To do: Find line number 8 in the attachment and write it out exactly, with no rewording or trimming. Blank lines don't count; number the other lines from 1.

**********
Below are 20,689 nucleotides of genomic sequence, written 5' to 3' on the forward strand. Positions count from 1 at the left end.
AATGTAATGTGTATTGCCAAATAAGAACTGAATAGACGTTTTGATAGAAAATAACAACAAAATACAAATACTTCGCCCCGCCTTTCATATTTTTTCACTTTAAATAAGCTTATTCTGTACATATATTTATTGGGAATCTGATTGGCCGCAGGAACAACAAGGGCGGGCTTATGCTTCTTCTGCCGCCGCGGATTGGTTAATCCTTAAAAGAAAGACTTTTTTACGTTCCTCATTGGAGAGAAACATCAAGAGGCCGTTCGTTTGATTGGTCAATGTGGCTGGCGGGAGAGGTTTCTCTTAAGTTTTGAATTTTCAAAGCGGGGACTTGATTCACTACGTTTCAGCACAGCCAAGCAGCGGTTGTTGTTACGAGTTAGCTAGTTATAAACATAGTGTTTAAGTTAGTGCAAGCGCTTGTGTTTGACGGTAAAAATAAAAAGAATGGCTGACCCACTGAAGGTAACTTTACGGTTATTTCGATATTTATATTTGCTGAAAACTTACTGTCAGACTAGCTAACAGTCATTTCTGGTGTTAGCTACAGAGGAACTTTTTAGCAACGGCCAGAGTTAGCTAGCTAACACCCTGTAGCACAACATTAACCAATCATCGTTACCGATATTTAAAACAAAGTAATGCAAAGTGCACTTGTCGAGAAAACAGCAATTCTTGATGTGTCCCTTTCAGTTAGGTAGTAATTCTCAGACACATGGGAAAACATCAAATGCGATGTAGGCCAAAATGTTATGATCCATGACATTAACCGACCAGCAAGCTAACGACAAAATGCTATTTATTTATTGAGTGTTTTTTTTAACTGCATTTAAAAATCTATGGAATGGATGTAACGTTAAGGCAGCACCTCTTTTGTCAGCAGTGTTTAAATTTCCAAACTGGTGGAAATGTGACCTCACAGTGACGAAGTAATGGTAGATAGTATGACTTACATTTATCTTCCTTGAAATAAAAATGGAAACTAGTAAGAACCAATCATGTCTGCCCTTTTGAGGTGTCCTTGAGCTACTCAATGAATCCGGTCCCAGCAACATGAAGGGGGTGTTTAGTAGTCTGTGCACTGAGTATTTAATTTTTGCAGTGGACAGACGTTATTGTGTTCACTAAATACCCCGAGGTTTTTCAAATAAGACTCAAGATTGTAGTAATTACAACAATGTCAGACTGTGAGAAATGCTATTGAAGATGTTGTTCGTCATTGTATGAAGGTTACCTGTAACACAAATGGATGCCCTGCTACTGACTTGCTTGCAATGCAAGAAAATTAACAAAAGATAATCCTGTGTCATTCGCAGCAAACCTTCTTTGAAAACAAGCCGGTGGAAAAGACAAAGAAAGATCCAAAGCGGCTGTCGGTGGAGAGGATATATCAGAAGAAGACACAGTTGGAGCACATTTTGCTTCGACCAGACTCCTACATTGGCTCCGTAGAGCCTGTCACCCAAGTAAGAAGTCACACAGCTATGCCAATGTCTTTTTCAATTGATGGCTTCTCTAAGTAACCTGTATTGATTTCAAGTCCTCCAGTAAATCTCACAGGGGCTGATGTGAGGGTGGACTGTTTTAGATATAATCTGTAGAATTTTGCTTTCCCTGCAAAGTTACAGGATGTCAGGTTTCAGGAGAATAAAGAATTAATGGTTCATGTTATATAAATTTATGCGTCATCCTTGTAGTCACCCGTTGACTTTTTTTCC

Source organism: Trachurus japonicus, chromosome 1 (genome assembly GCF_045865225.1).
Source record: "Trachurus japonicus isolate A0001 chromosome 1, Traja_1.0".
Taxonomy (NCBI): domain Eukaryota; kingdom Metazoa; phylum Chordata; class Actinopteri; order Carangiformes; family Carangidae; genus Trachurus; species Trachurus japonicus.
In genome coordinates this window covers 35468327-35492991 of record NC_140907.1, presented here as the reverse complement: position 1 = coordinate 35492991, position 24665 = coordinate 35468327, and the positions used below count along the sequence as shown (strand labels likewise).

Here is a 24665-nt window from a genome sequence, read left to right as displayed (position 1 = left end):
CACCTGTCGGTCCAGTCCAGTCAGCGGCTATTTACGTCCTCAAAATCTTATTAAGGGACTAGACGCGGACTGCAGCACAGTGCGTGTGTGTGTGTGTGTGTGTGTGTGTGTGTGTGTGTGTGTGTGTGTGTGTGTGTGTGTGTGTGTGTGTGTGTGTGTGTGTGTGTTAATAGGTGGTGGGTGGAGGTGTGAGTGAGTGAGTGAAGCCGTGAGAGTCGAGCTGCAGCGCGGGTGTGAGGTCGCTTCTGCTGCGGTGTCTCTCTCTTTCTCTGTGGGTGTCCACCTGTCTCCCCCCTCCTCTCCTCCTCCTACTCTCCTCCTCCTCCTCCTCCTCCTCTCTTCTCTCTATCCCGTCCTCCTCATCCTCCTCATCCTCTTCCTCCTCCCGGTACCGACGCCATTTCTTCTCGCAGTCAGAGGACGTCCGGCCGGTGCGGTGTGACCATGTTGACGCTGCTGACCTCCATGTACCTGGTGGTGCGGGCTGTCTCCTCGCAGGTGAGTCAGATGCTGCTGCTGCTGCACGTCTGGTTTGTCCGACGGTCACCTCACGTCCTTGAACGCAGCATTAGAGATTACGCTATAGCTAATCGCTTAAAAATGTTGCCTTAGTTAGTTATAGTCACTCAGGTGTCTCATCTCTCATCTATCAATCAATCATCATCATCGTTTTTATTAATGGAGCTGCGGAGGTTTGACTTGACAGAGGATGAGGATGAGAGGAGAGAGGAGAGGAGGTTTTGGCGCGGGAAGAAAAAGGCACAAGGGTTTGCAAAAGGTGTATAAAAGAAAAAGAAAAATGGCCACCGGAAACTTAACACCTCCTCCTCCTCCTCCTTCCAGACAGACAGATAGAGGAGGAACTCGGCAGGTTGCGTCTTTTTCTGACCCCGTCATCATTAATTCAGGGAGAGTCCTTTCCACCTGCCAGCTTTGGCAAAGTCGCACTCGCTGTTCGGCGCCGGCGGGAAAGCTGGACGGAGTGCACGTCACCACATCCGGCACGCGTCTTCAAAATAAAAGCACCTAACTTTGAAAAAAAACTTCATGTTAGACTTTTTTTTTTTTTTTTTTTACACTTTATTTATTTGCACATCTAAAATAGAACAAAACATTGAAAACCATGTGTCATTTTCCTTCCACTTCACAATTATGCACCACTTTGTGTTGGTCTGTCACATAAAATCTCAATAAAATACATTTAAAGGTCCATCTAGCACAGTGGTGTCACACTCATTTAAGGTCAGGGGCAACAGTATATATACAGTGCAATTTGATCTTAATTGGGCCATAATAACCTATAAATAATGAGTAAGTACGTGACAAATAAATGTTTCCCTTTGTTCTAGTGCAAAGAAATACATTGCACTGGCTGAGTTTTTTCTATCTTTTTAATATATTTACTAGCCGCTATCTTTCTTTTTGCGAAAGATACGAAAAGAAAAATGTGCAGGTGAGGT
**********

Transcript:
CACCTGTCGGTCCAGTCCAGTCAGCGGCTATTTACGTCCTCAAAATCTTATTAAGGGACTAGACGCGGACTGCAGCACAGTGCGTGTGTGTGTGTGTGTGTGTGTGTGTGTGTGTGTGTGTGTGTGTGTGTGTGTGTGTGTGTGTGTGTGTGTGTGTGTGTGTGTGTTAATAGGTGGTGGGTGGAGGTGTGAGTGAGTGAGTGAAGCCGTGAGAGTCGAGCTGCAGCGCGGGTGTGAGGTCGCTTCTGCTGCGGTGTCTCTCTCTTTCTCTGTGGGTGTCCACCTGTCTCCCCCCTCCTCTCCTCCTCCTACTCTCCTCCTCCTCCTCCTCCTCCTCTCTTCTCTCTATCCCGTCCTCCTCATCCTCCTCATCCTCTTCCTCCTCCCGGTACCGACGCCATTTCTTCTCGCAGTCAGAGGACGTCCGGCCGGTGCGGTGTGACCATGTTGACGCTGCTGACCTCCATGTACCTGGTGGTGCGGGCTGTCTCCTCGCAGGTGAGTCAGATGCTGCTGCTGCTGCACGTCTGGTTTGTCCGACGGTCACCTCACGTCCTTGAACGCAGCATTAGAGATTACGCTATAGCTAATCGCTTAAAAATGTTGCCTTAGTTAGTTATAGTCACTCAGGTGTCTCATCTCTCATCTATCAATCAATCATCATCATCGTTTTTATTAATGGAGCTGCGGAGGTTTGACTTGACAGAGGATGAGGATGAGAGGAGAGAGGAGAGGAGGTTTTGGCGCGGGAAGAAAAAGGCACAAGGGTTTGCAAAAGGTGTATAAAAGAAAAAGAAAAATGGCCACCGGAAACTTAACACCTCCTCCTCCTCCTCCTTCCAGACAGACAGATAGAGGAGGAACTCGGCAGGTTGCGTCTTTTTCTGACCCCGTCATCATTAATTCAGGGAGAGTCCTTTCCACCTGCCAGCTTTGGCAAAGTCGCACTCGCTGTTCGGCGCCGGCGGGAAAGCTGGACGGAGTGCACGTCACCACATCCGGCACGCGTCTTCAAAATAAAAGCACCTAACTTTGAAAAAAAACTTCATGTTAGACTTTTTTTTTTTTTTTTTTTACACTTTATTTATTTGCACATCTAAAATAGAACAAAACATTGAAAACCATGTGTCATTTTCCTTCCACTTCACAATTATGCACCACTTTGTGTTGGTCTGTCACATAAAATCTCAATAAAATACATTTAAAGGTCCATCTAGCACAGTGGTGTCACACTCATTTAAGGTCAGGGGCAACAGTATATATACAGTGCAATTTGATCTTAATTGGGCCATAATAACCTATAAATAATGAGTAAGTACGTGACAAATAAATGTTTCCCTTTGTTCTAGTGCAAAGAAATACATTGCACTGGCTGAGTTTTTTCTATCTTTTTAATATATTTACTAGCCGCTATCTTTCTTTTTGCGAAAGATACGAAAAGAAAAATGTGCAGGTGAGGT